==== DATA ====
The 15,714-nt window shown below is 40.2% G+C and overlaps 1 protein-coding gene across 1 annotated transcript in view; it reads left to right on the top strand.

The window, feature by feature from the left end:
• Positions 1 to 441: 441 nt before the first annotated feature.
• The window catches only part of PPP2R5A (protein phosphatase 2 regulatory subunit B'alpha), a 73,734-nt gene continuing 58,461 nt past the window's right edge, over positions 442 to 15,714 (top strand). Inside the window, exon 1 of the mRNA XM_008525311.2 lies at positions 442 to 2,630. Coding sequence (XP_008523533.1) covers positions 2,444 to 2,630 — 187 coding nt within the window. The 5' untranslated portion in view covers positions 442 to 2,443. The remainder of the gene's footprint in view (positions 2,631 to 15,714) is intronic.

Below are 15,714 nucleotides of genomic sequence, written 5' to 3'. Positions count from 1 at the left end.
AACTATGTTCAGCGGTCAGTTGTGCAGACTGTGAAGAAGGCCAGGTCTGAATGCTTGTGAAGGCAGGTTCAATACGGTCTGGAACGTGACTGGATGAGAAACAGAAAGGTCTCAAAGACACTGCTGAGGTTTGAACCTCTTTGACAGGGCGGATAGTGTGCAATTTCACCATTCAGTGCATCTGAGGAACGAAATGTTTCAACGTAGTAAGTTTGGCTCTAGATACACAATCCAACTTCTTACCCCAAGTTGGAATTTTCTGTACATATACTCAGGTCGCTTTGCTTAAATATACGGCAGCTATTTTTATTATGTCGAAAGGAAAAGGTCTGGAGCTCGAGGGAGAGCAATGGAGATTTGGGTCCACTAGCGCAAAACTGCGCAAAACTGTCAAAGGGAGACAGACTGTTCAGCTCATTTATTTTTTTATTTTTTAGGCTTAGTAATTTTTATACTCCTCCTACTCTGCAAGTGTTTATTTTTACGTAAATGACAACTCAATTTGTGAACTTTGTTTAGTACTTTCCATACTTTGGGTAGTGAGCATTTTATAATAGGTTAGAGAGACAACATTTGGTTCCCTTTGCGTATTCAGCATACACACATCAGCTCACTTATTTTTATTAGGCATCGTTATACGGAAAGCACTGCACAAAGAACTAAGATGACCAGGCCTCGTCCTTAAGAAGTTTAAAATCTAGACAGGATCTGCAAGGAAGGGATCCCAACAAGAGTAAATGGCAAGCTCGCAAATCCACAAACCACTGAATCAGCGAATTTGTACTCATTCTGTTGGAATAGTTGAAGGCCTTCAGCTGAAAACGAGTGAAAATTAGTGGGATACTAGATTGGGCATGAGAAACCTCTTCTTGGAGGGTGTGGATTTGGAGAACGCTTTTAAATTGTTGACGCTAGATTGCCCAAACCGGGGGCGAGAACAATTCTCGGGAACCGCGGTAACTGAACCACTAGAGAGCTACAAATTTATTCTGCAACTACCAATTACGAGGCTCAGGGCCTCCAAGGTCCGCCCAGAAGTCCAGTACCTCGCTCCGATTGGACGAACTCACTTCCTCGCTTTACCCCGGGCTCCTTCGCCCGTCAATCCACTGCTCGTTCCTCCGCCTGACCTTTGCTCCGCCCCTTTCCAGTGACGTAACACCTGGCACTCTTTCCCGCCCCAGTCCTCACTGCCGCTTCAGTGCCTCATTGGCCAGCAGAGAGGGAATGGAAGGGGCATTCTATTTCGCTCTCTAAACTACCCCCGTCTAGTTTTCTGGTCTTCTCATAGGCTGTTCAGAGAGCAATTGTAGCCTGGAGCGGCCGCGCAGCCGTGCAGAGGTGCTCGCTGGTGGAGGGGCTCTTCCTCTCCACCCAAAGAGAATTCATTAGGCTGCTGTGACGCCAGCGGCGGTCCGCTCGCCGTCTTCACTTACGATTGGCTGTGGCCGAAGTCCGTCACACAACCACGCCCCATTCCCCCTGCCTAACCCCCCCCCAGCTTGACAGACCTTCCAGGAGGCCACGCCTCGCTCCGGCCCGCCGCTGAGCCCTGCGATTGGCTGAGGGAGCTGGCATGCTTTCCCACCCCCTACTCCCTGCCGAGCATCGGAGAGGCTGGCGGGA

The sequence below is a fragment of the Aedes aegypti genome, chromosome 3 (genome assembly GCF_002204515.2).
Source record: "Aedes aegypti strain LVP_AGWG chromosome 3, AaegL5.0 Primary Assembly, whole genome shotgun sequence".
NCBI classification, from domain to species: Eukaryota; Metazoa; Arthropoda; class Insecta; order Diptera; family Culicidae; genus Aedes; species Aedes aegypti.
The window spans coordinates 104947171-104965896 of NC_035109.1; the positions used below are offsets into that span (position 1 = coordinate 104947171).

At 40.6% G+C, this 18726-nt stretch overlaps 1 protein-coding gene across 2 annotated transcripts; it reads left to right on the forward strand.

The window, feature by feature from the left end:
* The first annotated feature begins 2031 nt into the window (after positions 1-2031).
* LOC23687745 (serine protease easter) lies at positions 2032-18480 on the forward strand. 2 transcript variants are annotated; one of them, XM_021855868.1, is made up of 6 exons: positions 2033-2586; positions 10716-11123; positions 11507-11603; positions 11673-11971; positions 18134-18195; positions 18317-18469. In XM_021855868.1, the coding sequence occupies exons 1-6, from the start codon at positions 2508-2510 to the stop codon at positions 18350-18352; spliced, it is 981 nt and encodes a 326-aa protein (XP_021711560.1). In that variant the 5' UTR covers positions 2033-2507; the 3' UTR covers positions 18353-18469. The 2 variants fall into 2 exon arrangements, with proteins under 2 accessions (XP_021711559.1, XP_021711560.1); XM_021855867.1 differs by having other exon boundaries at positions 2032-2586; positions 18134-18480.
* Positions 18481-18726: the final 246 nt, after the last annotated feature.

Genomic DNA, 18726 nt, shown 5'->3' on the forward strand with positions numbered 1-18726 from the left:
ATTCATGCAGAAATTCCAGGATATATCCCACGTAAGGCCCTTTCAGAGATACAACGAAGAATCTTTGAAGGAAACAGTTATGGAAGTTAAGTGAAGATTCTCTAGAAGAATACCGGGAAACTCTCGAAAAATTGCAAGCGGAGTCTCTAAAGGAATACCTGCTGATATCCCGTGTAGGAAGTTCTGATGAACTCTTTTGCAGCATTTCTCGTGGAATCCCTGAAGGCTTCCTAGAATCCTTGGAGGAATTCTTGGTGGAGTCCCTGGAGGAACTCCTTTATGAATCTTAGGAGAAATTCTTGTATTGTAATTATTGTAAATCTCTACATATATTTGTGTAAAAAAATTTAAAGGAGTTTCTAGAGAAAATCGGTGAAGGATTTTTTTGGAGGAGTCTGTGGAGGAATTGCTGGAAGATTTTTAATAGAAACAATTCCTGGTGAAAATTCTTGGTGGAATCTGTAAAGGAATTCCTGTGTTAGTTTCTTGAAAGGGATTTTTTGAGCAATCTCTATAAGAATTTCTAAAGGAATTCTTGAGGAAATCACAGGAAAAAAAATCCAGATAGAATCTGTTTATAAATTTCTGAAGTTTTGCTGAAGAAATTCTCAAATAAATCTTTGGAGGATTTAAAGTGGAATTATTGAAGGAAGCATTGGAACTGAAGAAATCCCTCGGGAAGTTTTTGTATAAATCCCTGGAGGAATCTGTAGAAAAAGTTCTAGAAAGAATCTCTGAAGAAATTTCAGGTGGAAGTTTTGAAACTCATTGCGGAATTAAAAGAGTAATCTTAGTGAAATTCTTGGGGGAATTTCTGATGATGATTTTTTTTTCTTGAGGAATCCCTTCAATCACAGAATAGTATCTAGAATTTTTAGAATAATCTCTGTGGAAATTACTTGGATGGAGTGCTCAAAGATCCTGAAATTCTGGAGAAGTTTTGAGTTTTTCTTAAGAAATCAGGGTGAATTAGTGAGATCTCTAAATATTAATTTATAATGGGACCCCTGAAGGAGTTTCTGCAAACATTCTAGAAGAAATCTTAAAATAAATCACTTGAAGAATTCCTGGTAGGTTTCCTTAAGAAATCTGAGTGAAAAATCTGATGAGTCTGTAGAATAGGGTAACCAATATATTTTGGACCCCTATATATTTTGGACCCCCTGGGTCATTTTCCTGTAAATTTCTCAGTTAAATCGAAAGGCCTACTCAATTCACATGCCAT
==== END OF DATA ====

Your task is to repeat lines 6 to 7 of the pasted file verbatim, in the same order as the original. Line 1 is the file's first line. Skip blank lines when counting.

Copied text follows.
AACTATGTTCAGCGGTCAGTTGTGCAGACTGTGAAGAAGGCCAGGTCTGAATGCTTGTGAAGGCAGGTTCAATACGGTCTGGAACGTGACTGGATGAGAAACAGAAAGGTCTCAAAGACACTGCTGAGGTTTGAACCTCTTTGACAGGGCGGATAGTGTGCAATTTCACCATTCAGTGCATCTGAGGAACGAAATGTTTCAACGTAGTAAGTTTGGCTCTAGATACACAATCCAACTTCTTACCCCAAGTTGGAATTTTCTGTACATATACTCAGGTCGCTTTGCTTAAATATACGGCAGCTATTTTTATTATGTCGAAAGGAAAAGGTCTGGAGCTCGAGGGAGAGCAATGGAGATTTGGGTCCACTAGCGCAAAACTGCGCAAAACTGTCAAAGGGAGACAGACTGTTCAGCTCATTTATTTTTTTATTTTTTAGGCTTAGTAATTTTTATACTCCTCCTACTCTGCAAGTGTTTATTTTTACGTAAATGACAACTCAATTTGTGAACTTTGTTTAGTACTTTCCATACTTTGGGTAGTGAGCATTTTATAATAGGTTAGAGAGACAACATTTGGTTCCCTTTGCGTATTCAGCATACACACATCAGCTCACTTATTTTTATTAGGCATCGTTATACGGAAAGCACTGCACAAAGAACTAAGATGACCAGGCCTCGTCCTTAAGAAGTTTAAAATCTAGACAGGATCTGCAAGGAAGGGATCCCAACAAGAGTAAATGGCAAGCTCGCAAATCCACAAACCACTGAATCAGCGAATTTGTACTCATTCTGTTGGAATAGTTGAAGGCCTTCAGCTGAAAACGAGTGAAAATTAGTGGGATACTAGATTGGGCATGAGAAACCTCTTCTTGGAGGGTGTGGATTTGGAGAACGCTTTTAAATTGTTGACGCTAGATTGCCCAAACCGGGGGCGAGAACAATTCTCGGGAACCGCGGTAACTGAACCACTAGAGAGCTACAAATTTATTCTGCAACTACCAATTACGAGGCTCAGGGCCTCCAAGGTCCGCCCAGAAGTCCAGTACCTCGCTCCGATTGGACGAACTCACTTCCTCGCTTTACCCCGGGCTCCTTCGCCCGTCAATCCACTGCTCGTTCCTCCGCCTGACCTTTGCTCCGCCCCTTTCCAGTGACGTAACACCTGGCACTCTTTCCCGCCCCAGTCCTCACTGCCGCTTCAGTGCCTCATTGGCCAGCAGAGAGGGAATGGAAGGGGCATTCTATTTCGCTCTCTAAACTACCCCCGTCTAGTTTTCTGGTCTTCTCATAGGCTGTTCAGAGAGCAATTGTAGCCTGGAGCGGCCGCGCAGCCGTGCAGAGGTGCTCGCTGGTGGAGGGGCTCTTCCTCTCCACCCAAAGAGAATTCATTAGGCTGCTGTGACGCCAGCGGCGGTCCGCTCGCCGTCTTCACTTACGATTGGCTGTGGCCGAAGTCCGTCACACAACCACGCCCCATTCCCCCTGCCTAACCCCCCCCCAGCTTGACAGACCTTCCAGGAGGCCACGCCTCGCTCCGGCCCGCCGCTGAGCCCTGCGATTGGCTGAGGGAGCTGGCATGCTTTCCCACCCCCTACTCCCTGCCGAGCATCGGAGAGGCTGGCGGGA

The sequence below is a fragment of the Aedes aegypti genome, chromosome 3 (genome assembly GCF_002204515.2).